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Hang Seng Lifted by Property, Data Boosts; Tech Drags on Nikkei

Investor attention was on a range of factors on Thursday with trade numbers, tech bets and policy tweaks all coming into play

An electronic screen displaying Japan's Nikkei share average is pictured in Tokyo, Japan March 4, 2024. REUTERS/Kim Kyung-Hoon/File Photo Purchase Licensing Rights
An electronic screen displaying Japan's Nikkei share average is pictured in Tokyo, Japan, on March 4, 2024. Photo: Reuters


Asia’s major stock indexes experienced contrasting fortunes on Thursday as policy boosts in China helped in some corners while a tech stocks droop hindered in others.

Shares were mixed across the region with solid Chinese trade data helping China stocks outperform, while the yen stabilised after three days of decline pressuring Japanese equities.

That saw Tokyo’s Nikkei shed early gains to end lower, though it was also pulled down by lacklustre performances in chip-related stocks, as Tokyo Electron tracked a slump in Arm Holdings after the British chip designer missed market expectations for annual revenue.


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The Nikkei share average was down 0.34%, or 128.39 points, to close at 38,073.98, after rising as much as 0.5% earlier in the session. The broader Topix was ahead 0.26%, or 7.03 points, to 2,713.46.

Shares of Tokyo Electron, a Japanese chip-making equipment maker, slipped nearly 3% to become the biggest drag on the Nikkei. Technology investor SoftBank Group, which owns around 90% stake in Arm Holdings, also dropped about 3%.

Meanwhile, it emerged board members at the Bank of Japan turned overwhelmingly hawkish at their April policy meeting, with many calling for the need to raise rates steadily, a summary of opinions at the meeting showed.

The Japanese yen steadied at 155.60 per dollar after falling for three sessions. It rose more than 3% last week with market participants pointing to likely intervention by Japanese authorities twice to stem its fast decline.

However, Japan’s real wages in March fell 2.5% from a year earlier, marking the second year of decline, an argument for policymakers to not hike aggressively.

Japan’s 10-year government bond yield rose as high as 0.91%, its highest since April 26. Higher yields could hurt growth stocks such as chip-related and other technology companies, whose appeal lies in future cash flows.

China stocks rose after solid April trade data added to signs of a pick-up in demand, while the latest property policy rollouts also improved sentiment.

China’s exports and imports returned to growth in April after contracting in the previous month, signalling an encouraging improvement in demand at home and overseas.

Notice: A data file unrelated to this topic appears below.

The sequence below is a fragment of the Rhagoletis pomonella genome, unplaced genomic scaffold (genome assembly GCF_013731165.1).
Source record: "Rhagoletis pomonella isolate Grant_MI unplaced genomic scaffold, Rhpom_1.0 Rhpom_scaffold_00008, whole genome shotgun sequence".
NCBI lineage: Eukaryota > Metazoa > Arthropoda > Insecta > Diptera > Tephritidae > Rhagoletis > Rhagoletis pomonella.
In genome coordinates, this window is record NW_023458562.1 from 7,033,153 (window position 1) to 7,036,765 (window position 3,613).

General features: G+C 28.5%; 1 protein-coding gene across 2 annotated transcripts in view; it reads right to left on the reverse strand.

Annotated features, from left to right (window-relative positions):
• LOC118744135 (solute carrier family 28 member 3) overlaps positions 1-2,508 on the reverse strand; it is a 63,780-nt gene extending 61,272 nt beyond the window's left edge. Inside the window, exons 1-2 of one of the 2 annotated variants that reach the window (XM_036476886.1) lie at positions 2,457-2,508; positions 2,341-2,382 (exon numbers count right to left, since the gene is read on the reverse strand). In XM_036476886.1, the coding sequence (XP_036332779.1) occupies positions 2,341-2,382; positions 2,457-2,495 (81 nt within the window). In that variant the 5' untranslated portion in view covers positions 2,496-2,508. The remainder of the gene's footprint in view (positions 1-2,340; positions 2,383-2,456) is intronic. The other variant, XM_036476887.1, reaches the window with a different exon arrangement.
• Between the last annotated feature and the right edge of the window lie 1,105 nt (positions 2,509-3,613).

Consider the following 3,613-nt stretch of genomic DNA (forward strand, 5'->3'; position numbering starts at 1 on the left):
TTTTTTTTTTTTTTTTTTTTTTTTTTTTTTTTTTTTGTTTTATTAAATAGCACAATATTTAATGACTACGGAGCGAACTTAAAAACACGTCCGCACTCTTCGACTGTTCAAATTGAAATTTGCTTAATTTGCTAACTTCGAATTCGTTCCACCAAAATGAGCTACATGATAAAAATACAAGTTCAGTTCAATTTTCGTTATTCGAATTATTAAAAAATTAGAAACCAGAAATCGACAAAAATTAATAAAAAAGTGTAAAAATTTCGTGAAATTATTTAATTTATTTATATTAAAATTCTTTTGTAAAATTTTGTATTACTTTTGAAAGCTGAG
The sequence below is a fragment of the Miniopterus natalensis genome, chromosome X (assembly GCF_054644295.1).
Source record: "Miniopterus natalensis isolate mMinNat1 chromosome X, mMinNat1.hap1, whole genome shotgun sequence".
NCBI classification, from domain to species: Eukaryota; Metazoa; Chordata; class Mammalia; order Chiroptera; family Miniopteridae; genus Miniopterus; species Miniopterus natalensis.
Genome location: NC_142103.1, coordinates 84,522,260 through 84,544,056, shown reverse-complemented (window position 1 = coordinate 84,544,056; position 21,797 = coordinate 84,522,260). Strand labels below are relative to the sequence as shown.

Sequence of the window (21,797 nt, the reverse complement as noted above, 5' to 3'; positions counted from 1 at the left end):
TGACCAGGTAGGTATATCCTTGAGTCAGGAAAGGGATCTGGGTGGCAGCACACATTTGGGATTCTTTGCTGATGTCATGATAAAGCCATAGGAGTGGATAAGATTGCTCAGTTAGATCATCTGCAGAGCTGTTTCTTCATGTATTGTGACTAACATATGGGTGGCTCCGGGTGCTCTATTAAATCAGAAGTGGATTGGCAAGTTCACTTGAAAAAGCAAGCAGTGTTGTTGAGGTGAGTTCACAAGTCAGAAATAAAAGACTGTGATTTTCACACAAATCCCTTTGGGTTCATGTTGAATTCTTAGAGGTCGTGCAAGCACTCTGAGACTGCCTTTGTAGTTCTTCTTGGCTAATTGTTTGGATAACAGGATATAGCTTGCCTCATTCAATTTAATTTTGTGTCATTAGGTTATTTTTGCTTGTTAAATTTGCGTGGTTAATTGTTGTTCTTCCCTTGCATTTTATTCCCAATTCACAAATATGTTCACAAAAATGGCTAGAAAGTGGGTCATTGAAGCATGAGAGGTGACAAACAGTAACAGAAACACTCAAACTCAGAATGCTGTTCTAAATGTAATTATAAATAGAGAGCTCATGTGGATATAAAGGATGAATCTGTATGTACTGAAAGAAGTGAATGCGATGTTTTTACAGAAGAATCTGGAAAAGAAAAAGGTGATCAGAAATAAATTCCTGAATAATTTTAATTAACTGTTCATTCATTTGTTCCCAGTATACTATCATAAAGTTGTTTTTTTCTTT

Also, China’s eastern metropolis of Hangzhou said on Thursday it will lift all home purchase restrictions to shore up its real estate market, raising the prospect of other cities following suit. 


Lenovo Leads H-Share Gains

China’s blue-chip CSI 300 index was up 0.95% with, earlier in the session, its financial sub-index, consumer staples, real estate index and healthcare sub-index rising between 0.01% and 3.67%.

The Shanghai Composite Index rose 0.83%, or 25.84 points, to 3,154.32, while the Shenzhen Composite Index on China’s second exchange rallied 1.34%, or 23.78 points, to 1,796.61.

Chinese H-shares listed in Hong Kong – stocks belonging to companies from the Chinese mainland – jumped 1.63% to 6,561.93, while the Hang Seng Index gained 1.22%, or 223.95 points, to close at 18,537.81.

Lenovo, Longfor Group Holdings and Sunny Optical Technology Group were the top gainers among H-shares, up 6.28% 5.74% and 5.29% respectively.

Elsewhere across the region, in earlier trade, Manila was also up but Sydney, Singapore, Seoul, Mumbai, Wellington and Taipei edged down.

MSCI’s broadest index of Asia-Pacific shares outside Japan slipped 0.2% but was hovering not far from a 15-month high hit earlier in the week after Fed Chair Jerome Powell reiterated a stance for policy easing later this year.

Europe looked set for a subdued open, with Eurostoxx 50 futures flat, although the FTSE 100 was up 0.1% ahead of an interest rate decision from the Bank of England later in the global day.

In the Treasuries market, yields were little changed after edging up the day before, with movement likely to be muted ahead of the US inflation report next week. Two-year yields held at 4.8511%, while the 10-year yield was at 4.5062%, having risen 3 basis points overnight to 4.4920%.

Oil prices were higher on Thursday, having bounced off two-month lows the previous session. Brent futures rose 0.4% to $83.91 a barrel, while US crude gained 0.5% to $79.40 a barrel.


Key figures

Tokyo – Nikkei 225 < DOWN 0.34% at 38,073.98 (close)

Hong Kong – Hang Seng Index > UP 1.22% at 18,537.81 (close)

Shanghai – Composite > UP 0.83% at 3,154.32 (close)

London – FTSE 100 > UP 0.08% at 8,360.34 (0950 BST)

New York – Dow > UP 0.44% at 39,056.39 (close)


  • Reuters with additional editing by Sean O’Meara


Read more:

Over 130 Firms Drop IPO Plans as China Ramps up Scrutiny

China’s Elderly Workers Can’t Afford to Retire, Numbers Soaring

Nikkei Slips on Rates Uncertainty, Property Drags on Hang Seng

Asian Markets Lose $2.5 Billion as Outflows Continue in April



Sean O'Meara

Sean O'Meara is an Editor at Asia Financial. He has been a newspaper man for more than 30 years, working at local, regional and national titles in the UK as a writer, sub-editor, page designer and print editor. A football, cricket and rugby fan, he has a particular interest in sports finance.


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